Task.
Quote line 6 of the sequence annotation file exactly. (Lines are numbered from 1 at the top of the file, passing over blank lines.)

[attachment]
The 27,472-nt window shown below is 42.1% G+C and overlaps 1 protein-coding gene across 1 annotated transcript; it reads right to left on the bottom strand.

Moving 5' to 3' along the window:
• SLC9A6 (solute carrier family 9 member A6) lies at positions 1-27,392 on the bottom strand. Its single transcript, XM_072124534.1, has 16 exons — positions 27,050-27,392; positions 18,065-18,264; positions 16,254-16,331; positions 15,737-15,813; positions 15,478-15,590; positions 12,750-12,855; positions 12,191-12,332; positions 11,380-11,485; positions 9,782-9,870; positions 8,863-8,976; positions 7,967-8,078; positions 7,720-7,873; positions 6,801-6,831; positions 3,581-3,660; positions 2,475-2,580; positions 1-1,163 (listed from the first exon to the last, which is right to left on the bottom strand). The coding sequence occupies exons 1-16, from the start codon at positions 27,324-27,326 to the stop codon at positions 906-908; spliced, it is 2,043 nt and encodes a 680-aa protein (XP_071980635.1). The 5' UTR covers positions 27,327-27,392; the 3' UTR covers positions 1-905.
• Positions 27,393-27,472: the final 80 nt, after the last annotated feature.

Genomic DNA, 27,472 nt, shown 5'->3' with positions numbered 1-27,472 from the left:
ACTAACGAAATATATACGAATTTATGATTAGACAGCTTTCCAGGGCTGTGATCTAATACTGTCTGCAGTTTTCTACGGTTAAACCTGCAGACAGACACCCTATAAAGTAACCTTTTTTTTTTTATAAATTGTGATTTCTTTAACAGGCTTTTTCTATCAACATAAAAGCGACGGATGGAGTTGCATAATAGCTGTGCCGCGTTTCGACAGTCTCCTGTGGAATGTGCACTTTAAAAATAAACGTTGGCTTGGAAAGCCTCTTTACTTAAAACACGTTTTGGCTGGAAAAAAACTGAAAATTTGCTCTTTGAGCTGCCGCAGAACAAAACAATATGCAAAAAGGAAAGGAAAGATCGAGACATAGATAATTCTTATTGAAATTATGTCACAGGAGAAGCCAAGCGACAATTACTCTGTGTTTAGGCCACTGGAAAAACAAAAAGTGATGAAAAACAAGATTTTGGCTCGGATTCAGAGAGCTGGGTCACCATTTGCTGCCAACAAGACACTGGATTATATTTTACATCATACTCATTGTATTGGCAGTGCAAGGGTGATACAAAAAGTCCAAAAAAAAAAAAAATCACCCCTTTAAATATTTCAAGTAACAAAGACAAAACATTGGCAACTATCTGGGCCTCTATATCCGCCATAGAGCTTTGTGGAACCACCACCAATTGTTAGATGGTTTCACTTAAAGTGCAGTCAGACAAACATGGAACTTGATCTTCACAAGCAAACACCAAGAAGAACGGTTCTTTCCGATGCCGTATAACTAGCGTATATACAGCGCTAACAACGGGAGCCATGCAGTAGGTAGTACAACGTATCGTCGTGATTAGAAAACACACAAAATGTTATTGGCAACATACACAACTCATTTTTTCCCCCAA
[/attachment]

ACTAACGAAATATATACGAATTTATGATTAGACAGCTTTCCAGGGCTGTGATCTAATACTGTCTGCAGTTTTCTACGGTTAAACCTGCAGACAGACACCCTATAAAGTAACCTTTTTTTTTTTATAAATTGTGATTTCTTTAACAGGCTTTTTCTATCAACATAAAAGCGACGGATGGAGTTGCATAATAGCTGTGCCGCGTTTCGACAGTCTCCTGTGGAATGTGCACTTTAAAAATAAACGTTGGCTTGGAAAGCCTCTTTACTTAAAACACGTTTTGGCTGGAAAAAAACTGAAAATTTGCTCTTTGAGCTGCCGCAGAACAAAACAATATGCAAAAAGGAAAGGAAAGATCGAGACATAGATAATTCTTATTGAAATTATGTCACAGGAGAAGCCAAGCGACAATTACTCTGTGTTTAGGCCACTGGAAAAACAAAAAGTGATGAAAAACAAGATTTTGGCTCGGATTCAGAGAGCTGGGTCACCATTTGCTGCCAACAAGACACTGGATTATATTTTACATCATACTCATTGTATTGGCAGTGCAAGGGTGATACAAAAAGTCCAAAAAAAAAAAAAATCACCCCTTTAAATATTTCAAGTAACAAAGACAAAACATTGGCAACTATCTGGGCCTCTATATCCGCCATAGAGCTTTGTGGAACCACCACCAATTGTTAGATGGTTTCACTTAAAGTGCAGTCAGACAAACATGGAACTTGATCTTCACAAGCAAACACCAAGAAGAACGGTTCTTTCCGATGCCGTATAACTAGCGTATATACAGCGCTAACAACGGGAGCCATGCAGTAGGTAGTACAACGTATCGTCGTGATTAGAAAACACACAAAATGTTATTGGCAACATACACAACTCATTTTTTCCCCCAA